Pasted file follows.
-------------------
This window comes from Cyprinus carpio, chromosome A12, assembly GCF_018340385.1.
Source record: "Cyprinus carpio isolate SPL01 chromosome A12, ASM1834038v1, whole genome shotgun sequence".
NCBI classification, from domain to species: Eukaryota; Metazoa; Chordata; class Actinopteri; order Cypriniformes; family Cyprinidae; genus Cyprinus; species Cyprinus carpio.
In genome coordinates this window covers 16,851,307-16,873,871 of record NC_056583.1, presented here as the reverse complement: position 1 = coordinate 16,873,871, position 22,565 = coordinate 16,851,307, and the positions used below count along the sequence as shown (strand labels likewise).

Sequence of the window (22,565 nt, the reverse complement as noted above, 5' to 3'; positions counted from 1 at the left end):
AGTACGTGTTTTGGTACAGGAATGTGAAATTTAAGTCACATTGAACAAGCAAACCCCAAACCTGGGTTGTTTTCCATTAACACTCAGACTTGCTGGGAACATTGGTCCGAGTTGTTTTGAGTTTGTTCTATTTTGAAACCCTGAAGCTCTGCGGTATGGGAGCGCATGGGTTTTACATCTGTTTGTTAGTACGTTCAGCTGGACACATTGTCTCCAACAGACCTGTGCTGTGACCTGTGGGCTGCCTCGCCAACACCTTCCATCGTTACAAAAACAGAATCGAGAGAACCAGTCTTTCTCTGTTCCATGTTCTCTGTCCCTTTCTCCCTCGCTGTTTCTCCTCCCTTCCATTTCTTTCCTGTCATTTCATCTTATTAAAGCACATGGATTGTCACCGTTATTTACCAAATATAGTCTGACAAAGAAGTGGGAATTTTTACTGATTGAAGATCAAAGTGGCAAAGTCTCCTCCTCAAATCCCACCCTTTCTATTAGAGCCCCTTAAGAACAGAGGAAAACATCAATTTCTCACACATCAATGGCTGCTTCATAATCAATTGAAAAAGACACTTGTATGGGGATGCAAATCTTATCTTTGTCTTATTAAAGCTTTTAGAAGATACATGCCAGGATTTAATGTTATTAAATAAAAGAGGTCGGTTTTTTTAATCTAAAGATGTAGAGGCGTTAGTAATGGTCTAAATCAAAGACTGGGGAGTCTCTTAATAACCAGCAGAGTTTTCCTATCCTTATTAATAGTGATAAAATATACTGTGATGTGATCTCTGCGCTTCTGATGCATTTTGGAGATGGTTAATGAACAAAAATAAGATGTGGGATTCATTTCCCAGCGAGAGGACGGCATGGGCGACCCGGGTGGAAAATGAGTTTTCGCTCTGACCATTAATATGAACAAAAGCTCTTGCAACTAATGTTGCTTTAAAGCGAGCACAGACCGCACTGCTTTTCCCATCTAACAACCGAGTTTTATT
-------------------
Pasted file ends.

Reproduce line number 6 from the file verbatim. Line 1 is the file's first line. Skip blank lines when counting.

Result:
AGTACGTGTTTTGGTACAGGAATGTGAAATTTAAGTCACATTGAACAAGCAAACCCCAAACCTGGGTTGTTTTCCATTAACACTCAGACTTGCTGGGAACATTGGTCCGAGTTGTTTTGAGTTTGTTCTATTTTGAAACCCTGAAGCTCTGCGGTATGGGAGCGCATGGGTTTTACATCTGTTTGTTAGTACGTTCAGCTGGACACATTGTCTCCAACAGACCTGTGCTGTGACCTGTGGGCTGCCTCGCCAACACCTTCCATCGTTACAAAAACAGAATCGAGAGAACCAGTCTTTCTCTGTTCCATGTTCTCTGTCCCTTTCTCCCTCGCTGTTTCTCCTCCCTTCCATTTCTTTCCTGTCATTTCATCTTATTAAAGCACATGGATTGTCACCGTTATTTACCAAATATAGTCTGACAAAGAAGTGGGAATTTTTACTGATTGAAGATCAAAGTGGCAAAGTCTCCTCCTCAAATCCCACCCTTTCTATTAGAGCCCCTTAAGAACAGAGGAAAACATCAATTTCTCACACATCAATGGCTGCTTCATAATCAATTGAAAAAGACACTTGTATGGGGATGCAAATCTTATCTTTGTCTTATTAAAGCTTTTAGAAGATACATGCCAGGATTTAATGTTATTAAATAAAAGAGGTCGGTTTTTTTAATCTAAAGATGTAGAGGCGTTAGTAATGGTCTAAATCAAAGACTGGGGAGTCTCTTAATAACCAGCAGAGTTTTCCTATCCTTATTAATAGTGATAAAATATACTGTGATGTGATCTCTGCGCTTCTGATGCATTTTGGAGATGGTTAATGAACAAAAATAAGATGTGGGATTCATTTCCCAGCGAGAGGACGGCATGGGCGACCCGGGTGGAAAATGAGTTTTCGCTCTGACCATTAATATGAACAAAAGCTCTTGCAACTAATGTTGCTTTAAAGCGAGCACAGACCGCACTGCTTTTCCCATCTAACAACCGAGTTTTATT